A 32-year-old man who killed a partygoer in a crossbow and knife attack during a brawl at Dundee block of flats had been suffering from mental health problems for at least a decade, a court heard.
Charles Little pleaded guilty to culpable homicide on Tuesday after killing 23-year-old labourer Gordon Diduca by stabbing him, on September 25, 2017 at Dundonald Court.
An argument had broken out after Little, who was suffering from paranoid delusions, went to a neighbouring flat with a crossbow to confront the occupants, who had been having a party.
The former gardener was convinced he was being secretly filmed by his neighbours and that a chip had been implanted in his brain allowing others to monitor his thoughts and “use them against him”, a trial at the High Court in Glasgow heard.
At the time of the attack, Little had been using amphetamine drugs and these had exacerbated his existing personality disorders and anxiety, which had been developing since at least 2009, when he first came to the attention of mental health services.
The court heard the trial had been an “ordeal” for Little, who has undergone multiple assessments by forensic psychiatrists and has spent time being treated in hospital while on remand.
Mark Stewart QC, said his client’s delusions included a belief that he had had an electronic chip implanted in his brain, which could be operated externally by individuals.
He added: “He thinks that his thoughts can be used against him.
“He is subject to incoming voices that he hears.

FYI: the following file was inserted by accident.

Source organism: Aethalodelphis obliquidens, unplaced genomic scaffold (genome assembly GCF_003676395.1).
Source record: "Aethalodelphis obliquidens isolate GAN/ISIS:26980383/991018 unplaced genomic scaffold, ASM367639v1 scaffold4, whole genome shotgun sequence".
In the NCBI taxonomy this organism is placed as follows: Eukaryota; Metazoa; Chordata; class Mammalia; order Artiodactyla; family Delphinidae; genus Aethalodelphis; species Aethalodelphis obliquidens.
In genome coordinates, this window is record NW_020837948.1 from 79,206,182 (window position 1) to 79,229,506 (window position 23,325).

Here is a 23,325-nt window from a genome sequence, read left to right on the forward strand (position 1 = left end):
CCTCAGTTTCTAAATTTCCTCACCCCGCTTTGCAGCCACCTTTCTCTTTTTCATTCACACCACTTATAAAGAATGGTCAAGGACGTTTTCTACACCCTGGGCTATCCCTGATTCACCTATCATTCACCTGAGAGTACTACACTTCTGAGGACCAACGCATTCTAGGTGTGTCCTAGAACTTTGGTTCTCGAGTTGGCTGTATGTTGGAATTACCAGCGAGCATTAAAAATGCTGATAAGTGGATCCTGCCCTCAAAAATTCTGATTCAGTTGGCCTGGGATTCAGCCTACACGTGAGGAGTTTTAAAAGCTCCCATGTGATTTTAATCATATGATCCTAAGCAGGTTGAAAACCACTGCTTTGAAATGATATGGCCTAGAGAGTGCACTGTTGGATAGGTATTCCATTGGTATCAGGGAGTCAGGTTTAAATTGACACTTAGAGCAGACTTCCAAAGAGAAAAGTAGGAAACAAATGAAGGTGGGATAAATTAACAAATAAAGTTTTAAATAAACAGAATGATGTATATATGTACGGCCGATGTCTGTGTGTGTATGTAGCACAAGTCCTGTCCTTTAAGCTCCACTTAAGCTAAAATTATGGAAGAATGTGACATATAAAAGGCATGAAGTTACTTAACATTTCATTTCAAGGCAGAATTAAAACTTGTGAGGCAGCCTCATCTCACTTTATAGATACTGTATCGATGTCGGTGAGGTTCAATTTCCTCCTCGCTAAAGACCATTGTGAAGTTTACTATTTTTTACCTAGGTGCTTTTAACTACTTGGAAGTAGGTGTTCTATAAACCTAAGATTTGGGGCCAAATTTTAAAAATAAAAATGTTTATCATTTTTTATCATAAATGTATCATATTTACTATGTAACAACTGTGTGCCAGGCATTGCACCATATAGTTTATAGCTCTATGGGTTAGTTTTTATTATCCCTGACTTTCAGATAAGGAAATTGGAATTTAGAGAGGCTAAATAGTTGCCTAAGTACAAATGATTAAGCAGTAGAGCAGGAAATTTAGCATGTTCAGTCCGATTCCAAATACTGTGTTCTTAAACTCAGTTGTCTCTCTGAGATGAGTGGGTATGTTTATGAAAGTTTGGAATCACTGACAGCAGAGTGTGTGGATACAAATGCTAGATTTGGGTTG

“They are hostile – the voices seek to cause him to harm himself and harm other people.
“There is a troubled background.”
The court was told a GP referred Little to a community mental health team in 2009.
He had been suffering from anxiety, believing colleagues were playing an “elaborate prank” on him and attributing “strong personal significance” to coincidental events.
At the time, he was said to have been using cannabis.
Later that year, he had a brief incident of psychosis and reported he was hearing voices. This was put down to “anxious over-interpretation” as opposed to a hallucinatory experience.
He was given anti-depressants but stopped taking them in February 2010 and was discharged from the community mental health service in June 2010.
Little has now been diagnosed with paranoid personality disorder, schizoid personality disorder and some traits of anxious personality disorder.
The case has been adjourned until February 11 for criminal justice and social work reports to be obtained.